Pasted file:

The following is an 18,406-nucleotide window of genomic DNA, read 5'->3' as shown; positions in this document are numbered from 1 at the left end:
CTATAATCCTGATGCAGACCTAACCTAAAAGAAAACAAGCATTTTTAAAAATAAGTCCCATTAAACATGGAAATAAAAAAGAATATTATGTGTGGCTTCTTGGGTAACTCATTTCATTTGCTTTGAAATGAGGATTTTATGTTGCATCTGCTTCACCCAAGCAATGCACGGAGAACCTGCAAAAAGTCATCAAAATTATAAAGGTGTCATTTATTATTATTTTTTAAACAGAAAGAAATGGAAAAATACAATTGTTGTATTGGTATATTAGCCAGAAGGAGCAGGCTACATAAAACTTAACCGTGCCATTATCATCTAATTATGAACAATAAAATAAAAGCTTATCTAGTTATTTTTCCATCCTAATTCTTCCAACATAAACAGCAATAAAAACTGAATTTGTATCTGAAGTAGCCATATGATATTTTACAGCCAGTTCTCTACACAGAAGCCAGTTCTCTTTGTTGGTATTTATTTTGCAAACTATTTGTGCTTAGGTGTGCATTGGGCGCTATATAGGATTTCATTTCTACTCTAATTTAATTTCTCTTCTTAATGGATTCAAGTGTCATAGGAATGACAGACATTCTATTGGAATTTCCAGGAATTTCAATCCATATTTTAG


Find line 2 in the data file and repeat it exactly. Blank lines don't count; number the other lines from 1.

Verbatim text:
CTATAATCCTGATGCAGACCTAACCTAAAAGAAAACAAGCATTTTTAAAAATAAGTCCCATTAAACATGGAAATAAAAAAGAATATTATGTGTGGCTTCTTGGGTAACTCATTTCATTTGCTTTGAAATGAGGATTTTATGTTGCATCTGCTTCACCCAAGCAATGCACGGAGAACCTGCAAAAAGTCATCAAAATTATAAAGGTGTCATTTATTATTATTTTTTAAACAGAAAGAAATGGAAAAATACAATTGTTGTATTGGTATATTAGCCAGAAGGAGCAGGCTACATAAAACTTAACCGTGCCATTATCATCTAATTATGAACAATAAAATAAAAGCTTATCTAGTTATTTTTCCATCCTAATTCTTCCAACATAAACAGCAATAAAAACTGAATTTGTATCTGAAGTAGCCATATGATATTTTACAGCCAGTTCTCTACACAGAAGCCAGTTCTCTTTGTTGGTATTTATTTTGCAAACTATTTGTGCTTAGGTGTGCATTGGGCGCTATATAGGATTTCATTTCTACTCTAATTTAATTTCTCTTCTTAATGGATTCAAGTGTCATAGGAATGACAGACATTCTATTGGAATTTCCAGGAATTTCAATCCATATTTTAG